In 1993, clinical psychologist Terrie Moffitt presented a developmental theory that describes two key offending trajectories, the adolescent limited and life course persistent. (1) The adolescent limited trajectory group consists of individuals who mainly engage in lower-level crimes, such as underage drinking and shoplifting, and typically desist by approximately age eighteen. In the second group are individuals in the life-course persistent trajectory, who engage in antisocial behavior earlier in their life course, participate in both lower-level and more serious crimes, such as robberies and assault, as well as the lower-level offenses typical of adolescent limited offenders. These life course persistent offenders do not desist, but instead continue their involvement in offending through adulthood.
Key to Moffitt's work is the idea of the maturity gap, defined as the delay between biological and social maturation, during which adolescents engage in offending due to the frustration experienced by being biologically, but not socially mature, and thereby unable to fully participate in adult society. (2) According to Moffitt, most young offenders are on an adolescent limited trajectory, and offend as a result of the maturity gap desisting once they reach social maturity and are able to participate in the economy. In other words, once youth reach social maturity and are able to fully participate in "adult" society they generally stop engaging in the types of delinquency common during adolescence. For example, an individual may shoplift and fence goods as a way of making money in high school, but once they graduate, they may stop engaging in that behavior since they now have a credential that allows access to higher paying jobs.
More recently, research has begun to incorporate emerging adulthood into the discourse surrounding antisocial behavior. Recent studies explore the potential for criminal onset during emerging adulthood, changes in offending behavior during emerging adulthood, the influence of turning points and social bonds on offending during emerging adulthood, as well as the influence of emerging adulthood on sexual behaviors and drug use. (3) Although these studies lay a solid foundation in the area of emerging adulthood, bringing it into the social science discourse, they have yet to fully conceptualize and theoretically link emerging adulthood into the offending literature. For example, the criminal career paradigm has been firmly linked to developmental stages in the life course. Scholars have found that offending onset, participation, frequency, and desistance are fairly well established concepts in relation to developmental life stages. (4)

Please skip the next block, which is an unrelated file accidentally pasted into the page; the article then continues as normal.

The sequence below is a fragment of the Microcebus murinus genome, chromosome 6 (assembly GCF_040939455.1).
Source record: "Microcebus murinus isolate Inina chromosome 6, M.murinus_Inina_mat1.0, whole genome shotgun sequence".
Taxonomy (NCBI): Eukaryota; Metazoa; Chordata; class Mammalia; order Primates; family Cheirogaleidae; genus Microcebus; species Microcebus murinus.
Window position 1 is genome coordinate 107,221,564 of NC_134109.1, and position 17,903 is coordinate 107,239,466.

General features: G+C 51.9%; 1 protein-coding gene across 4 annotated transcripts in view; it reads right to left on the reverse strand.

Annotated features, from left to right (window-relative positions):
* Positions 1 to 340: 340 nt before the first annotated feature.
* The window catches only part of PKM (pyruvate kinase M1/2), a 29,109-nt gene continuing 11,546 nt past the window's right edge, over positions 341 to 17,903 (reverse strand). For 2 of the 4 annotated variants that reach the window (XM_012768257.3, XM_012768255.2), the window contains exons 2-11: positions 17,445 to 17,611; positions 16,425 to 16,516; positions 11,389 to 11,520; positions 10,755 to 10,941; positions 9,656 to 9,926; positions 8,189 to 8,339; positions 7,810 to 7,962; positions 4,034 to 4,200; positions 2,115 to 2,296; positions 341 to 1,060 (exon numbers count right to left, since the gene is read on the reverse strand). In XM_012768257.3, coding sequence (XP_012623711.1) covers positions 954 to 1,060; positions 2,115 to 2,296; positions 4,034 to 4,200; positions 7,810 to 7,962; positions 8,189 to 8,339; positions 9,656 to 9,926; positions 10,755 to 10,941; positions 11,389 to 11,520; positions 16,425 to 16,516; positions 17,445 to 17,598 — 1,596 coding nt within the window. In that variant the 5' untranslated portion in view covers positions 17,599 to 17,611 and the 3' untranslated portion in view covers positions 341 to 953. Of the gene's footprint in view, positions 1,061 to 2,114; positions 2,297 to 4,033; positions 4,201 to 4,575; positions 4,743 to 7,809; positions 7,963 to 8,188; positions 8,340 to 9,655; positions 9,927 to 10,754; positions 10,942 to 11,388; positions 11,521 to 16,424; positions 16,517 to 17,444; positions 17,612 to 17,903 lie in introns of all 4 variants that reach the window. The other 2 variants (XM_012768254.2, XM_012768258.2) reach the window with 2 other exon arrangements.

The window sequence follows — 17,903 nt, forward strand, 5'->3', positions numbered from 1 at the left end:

However, the same cannot be said about empirical research on emerging adulthood. Studies such as the ones conducted by Christopher Salvatore, Travis Taniguchi, and Wayne Welsh provide support for the notion that emerging adulthood could be integrated into Moffitt's developmental taxonomy but stop short of integrating the ideas empirically due to a lack of longitudinal analyses. (5) Due to the need for this integration, it is necessary to place emerging adulthood within the context of the criminological literature and connect it conceptually and empirically to existing research.
The National Institute of Justice supports the importance of emerging adulthood as an area of criminological inquiry. It conducted a large-scale project that focused on adolescence and emerging adulthood. The project, a "Study Group on the Transitions from Juvenile Delinquency to Adult Crime," had the goal of reviewing research findings about offending during the transition from adolescence to adulthood, as well as exploring the policy implications for the criminal justice system. The "Study Group" utilized several developmental perspectives to review the scientific evidence focusing on offending behaviors between the ages of fifteen and twenty-nine. Two key conclusions emerged from the study: there is a large gap in the research dealing with this time period and there is a need for more research exploring why some adolescents transition out of crime during emerging adulthood, whereas others continue to offend. (6)
The above studies provide a useful starting point and establish emerging adulthood as a legitimate area of criminological inquiry, as well as the continued need for integration of emerging adulthood into theoretical paradigms in criminology. The aim of this study is to provide such integration by providing a theoretical mechanism, the 'emerging adulthood gap,' which integrates emerging adulthood into the life course or developmental area of criminological theory. This paper will present the 'what' of the emerging adulthood gap by introducing the concept and integrating it into existing theoretical paradigms, the 'how' by examining how social circumstances have altered the life course leading to the evolution of emerging adulthood as a distinct stage of the life course and to the 'emerging adulthood gap,' and the 'why' of the 'emerging adulthood gap' by discussing the decreased level of informal social controls experienced by those in emerging adulthood, which may make those in this stage of the life course prone to offending, substance abuse, and risky behaviors as part of their identity exploration and the instability characteristic of emerging adulthood, thereby tying emerging adulthood into criminological theory.